One hundred and ten girls remain unaccounted for after a faction of Boko Haram raided their school in the northeast Nigerian town of Dapchi, Nigeria's Ministry for Information said in a statement Sunday.
The Minister for Information and Culture, Alhaji Lai Mohammed, compiled the figures based on briefings he had with the college principal and others, the statement said.
Faced with seeming government inaction and contradictory and confusing statements about the whereabouts of the Dapchi students, the girls' parents have joined forces, tracking their own list of missing girls and forming an association.
Bashir Manzo is the newly elected head of the parents of the missing Dapchi schoolgirls association. It's a dubious honor, one that he would give anything not to hold.
His 16-year-old daughter, Fatima, is one of the girls who was taken when armed men stormed the Government Science and Technical College in Dapchi, about 275 kilometers (170 miles) from Chibok, where another group schoolgirls were kidnapped by Boko Haram four years ago.
The parents are learning fast what it means to have your child stolen by militants in Nigeria. They have come up against a state bureaucratic machinery that is adding confusion and chaos to their pain.
Shortly after the attack last Monday in Yobe state, the governor's office released a statement saying 50 girls were unaccounted for.
They later released another statement to say the missing girls had been rescued by the Nigerian army, although they didn't specify the number that was rescued.
Manzo and the other parents were jubilant, but their cheers quickly turned into tears when the state government was forced to issue an embarrassing retraction the following day stating that the girls had not actually been found or rescued.
Officials apologized in the retraction for the "erroneous" statement that it said was based on inaccurate information.
"The Yobe state government has no credible information yet as to whether any of the schoolgirls was taken hostage by the terrorists," said Abdullahi Bego, an aide to Yobe state governor Ibrahim Gaidam.
"We began jubilating but the story of the rescue turned out to be false," one of the parents, Adamu Alhaji-Deri, said.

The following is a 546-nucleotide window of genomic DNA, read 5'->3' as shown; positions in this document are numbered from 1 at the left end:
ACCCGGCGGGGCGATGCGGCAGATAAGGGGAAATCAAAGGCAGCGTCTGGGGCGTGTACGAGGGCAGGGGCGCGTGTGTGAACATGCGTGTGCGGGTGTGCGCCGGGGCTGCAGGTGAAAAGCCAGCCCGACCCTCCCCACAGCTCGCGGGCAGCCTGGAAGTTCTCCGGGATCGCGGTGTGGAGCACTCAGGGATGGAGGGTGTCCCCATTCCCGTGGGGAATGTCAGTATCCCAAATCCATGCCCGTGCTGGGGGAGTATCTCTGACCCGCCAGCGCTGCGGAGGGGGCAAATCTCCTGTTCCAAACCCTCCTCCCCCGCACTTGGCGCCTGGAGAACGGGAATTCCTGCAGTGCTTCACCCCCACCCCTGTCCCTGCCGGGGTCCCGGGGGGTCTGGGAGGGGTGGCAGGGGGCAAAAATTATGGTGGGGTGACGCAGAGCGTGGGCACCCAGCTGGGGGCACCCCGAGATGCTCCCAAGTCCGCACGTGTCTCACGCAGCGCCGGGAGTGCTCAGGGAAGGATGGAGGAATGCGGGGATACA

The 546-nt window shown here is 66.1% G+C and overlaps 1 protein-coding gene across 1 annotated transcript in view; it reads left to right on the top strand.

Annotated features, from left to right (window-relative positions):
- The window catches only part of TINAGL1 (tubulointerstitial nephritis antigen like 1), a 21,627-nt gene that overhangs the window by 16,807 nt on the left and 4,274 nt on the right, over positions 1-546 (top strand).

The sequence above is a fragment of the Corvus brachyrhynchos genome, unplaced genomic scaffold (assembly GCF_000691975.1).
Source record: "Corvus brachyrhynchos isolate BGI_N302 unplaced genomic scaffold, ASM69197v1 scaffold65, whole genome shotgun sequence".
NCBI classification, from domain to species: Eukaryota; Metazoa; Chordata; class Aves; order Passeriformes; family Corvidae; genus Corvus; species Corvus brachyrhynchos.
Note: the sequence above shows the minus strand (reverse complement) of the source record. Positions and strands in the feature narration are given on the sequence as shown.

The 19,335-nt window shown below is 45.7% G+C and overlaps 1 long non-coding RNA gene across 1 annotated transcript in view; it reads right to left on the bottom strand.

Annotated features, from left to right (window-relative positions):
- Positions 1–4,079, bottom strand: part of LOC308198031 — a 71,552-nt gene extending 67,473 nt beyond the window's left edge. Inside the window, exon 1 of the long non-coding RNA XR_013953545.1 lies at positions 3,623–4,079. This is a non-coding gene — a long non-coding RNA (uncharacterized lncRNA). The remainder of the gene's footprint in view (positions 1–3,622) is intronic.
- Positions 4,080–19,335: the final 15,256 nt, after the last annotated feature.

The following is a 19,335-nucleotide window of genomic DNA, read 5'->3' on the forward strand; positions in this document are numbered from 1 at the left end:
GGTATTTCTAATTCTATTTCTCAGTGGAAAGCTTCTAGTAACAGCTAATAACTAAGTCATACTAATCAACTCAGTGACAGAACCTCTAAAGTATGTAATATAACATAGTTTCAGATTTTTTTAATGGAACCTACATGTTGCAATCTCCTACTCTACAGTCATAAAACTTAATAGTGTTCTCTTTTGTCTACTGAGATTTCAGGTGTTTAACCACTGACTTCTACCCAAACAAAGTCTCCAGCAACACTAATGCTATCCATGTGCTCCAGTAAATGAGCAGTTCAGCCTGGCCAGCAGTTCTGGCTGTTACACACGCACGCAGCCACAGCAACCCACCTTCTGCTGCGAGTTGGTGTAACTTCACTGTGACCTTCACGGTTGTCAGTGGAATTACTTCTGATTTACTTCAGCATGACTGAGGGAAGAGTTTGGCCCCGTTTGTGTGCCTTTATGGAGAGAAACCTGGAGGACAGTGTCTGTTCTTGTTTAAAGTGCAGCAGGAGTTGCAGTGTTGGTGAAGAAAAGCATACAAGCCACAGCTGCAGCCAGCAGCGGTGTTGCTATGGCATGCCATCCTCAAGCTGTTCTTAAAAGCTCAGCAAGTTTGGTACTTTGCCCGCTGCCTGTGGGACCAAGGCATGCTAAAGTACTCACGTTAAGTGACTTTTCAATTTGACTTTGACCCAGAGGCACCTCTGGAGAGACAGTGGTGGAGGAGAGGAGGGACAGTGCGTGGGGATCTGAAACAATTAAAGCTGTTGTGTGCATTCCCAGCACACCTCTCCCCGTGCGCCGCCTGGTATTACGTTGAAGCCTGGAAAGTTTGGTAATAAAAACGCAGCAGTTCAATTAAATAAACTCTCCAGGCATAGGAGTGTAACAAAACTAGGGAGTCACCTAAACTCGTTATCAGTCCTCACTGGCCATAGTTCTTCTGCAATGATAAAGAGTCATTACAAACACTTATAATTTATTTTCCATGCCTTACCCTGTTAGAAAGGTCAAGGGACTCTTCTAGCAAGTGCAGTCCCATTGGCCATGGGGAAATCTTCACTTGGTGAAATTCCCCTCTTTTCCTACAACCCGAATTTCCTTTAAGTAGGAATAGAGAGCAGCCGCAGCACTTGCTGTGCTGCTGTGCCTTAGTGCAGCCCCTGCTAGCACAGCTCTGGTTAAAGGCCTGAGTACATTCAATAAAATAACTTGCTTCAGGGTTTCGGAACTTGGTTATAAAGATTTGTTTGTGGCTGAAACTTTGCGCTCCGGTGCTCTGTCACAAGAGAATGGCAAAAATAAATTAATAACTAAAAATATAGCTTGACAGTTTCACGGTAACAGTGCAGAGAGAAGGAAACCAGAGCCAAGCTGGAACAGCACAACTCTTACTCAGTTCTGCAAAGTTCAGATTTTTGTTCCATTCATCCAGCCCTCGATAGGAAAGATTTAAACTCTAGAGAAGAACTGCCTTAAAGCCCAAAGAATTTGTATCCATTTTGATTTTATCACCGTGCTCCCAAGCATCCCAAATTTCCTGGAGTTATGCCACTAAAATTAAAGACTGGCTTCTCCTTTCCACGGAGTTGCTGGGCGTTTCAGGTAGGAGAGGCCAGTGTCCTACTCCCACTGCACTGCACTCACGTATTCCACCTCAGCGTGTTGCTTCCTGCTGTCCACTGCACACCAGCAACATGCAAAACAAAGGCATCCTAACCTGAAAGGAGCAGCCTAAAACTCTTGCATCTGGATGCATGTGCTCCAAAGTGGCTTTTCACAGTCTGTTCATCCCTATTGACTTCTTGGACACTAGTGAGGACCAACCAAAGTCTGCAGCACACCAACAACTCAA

Kachalla Bukar's daughter, Aisha, who is 14, is among the missing.
He told CNN: "We can't get any information from the school because soldiers are all over there. No security came to Dapchi the day the men came, now over a hundred soldiers have taken over the village," Bukar said.
"I haven't slept for five minutes since the attack on Monday. I can't even eat or focus. The government should just produce our girls.
"Aisha has been sick for a while, I spent so much taking care of her before she went back to school. Now they are telling me she is missing," said the distraught father.
'Don't panic, we're not here for you'
Thirteen-year-old Hassanah Mohammed, who attended the Dapchi school, recounted the terrifying moment when gunmen wearing military uniforms burst into the school.
"We were about to start evening prayers when we heard gunshots outside the school. Everybody was terrified and we rushed to the gates and frantically scrambled to jump over the fence. I, my younger sister and two classmates managed to jump over the fence," she said.
"I had a sprint on my ankle but kept on running, holding the hand of my sister. We saw Boko Haram gunmen in military uniform and wearing turbans. They kept calling on students to come to them, that they were going to rescue them," Hassanah said.
"We did not listen to them and continued running. I was limping," she continued. "I lost grip of my sister's hand in the confusion. I managed to return home in the company of my two classmates but my sister has not been seen since then. I believe she was among the girls taken by the gunmen."
One of the parents also told CNN how he inadvertently witnessed his daughter being carted off in a truck along with the other schoolgirls on that fateful Monday night.
Adamu Alhaji-Deri said he was preparing for the Muslim sunset prayer at a mosque when he saw armed men in trucks shooting in the air.
The 42-year-old said the men ceased fire when they got to the mosque and asked residents to proceed with their prayers, Alhaji-Deri told CNN.
Alhaji-Deri said the men told him: "'Don't panic, we're not here for you. We won't harm you. Go ahead with your prayer inside your mosque.'"
As he returned from prayers, the militants later passed him as they drove out of the school with the schoolgirls in their vehicles.
"As they passed by me, I saw the girls. 'These are the schoolgirls,' I told myself," he said.
"My wife and I kept mentioning our 15-year-old daughter, Ummi. We were asking each other repeatedly if Ummi was among those girls that that were just taken away," he said.
He later heard that some of the girls were able to jump the fence of the school and run away, said Alhaji-Deri, adding that he hoped she had escaped.
"We've been living in anguish since we found out," he said.
Nigeria's President Muhammadu Buhari has apologized, calling the incident a "national disaster" and saying that troops and surveillance aircraft have been deployed to search the entire territory for the missing students.
Buhari promised the families of the missing girls that they'll be found and their attackers brought to justice.
"We are sorry that it happened; we share your pain. Let me assure that our gallant armed forces will locate and safely return all the missing girls," Buhari said in a Twitter statement.
In a similar incident, Boko Haram militants kidnapped nearly 300 girls from a school in Chibok in April 2014, setting off global outrage.
Many of the Chibok girls were freed after negotiations, but more than 100 remain in captivity, their whereabouts unknown.
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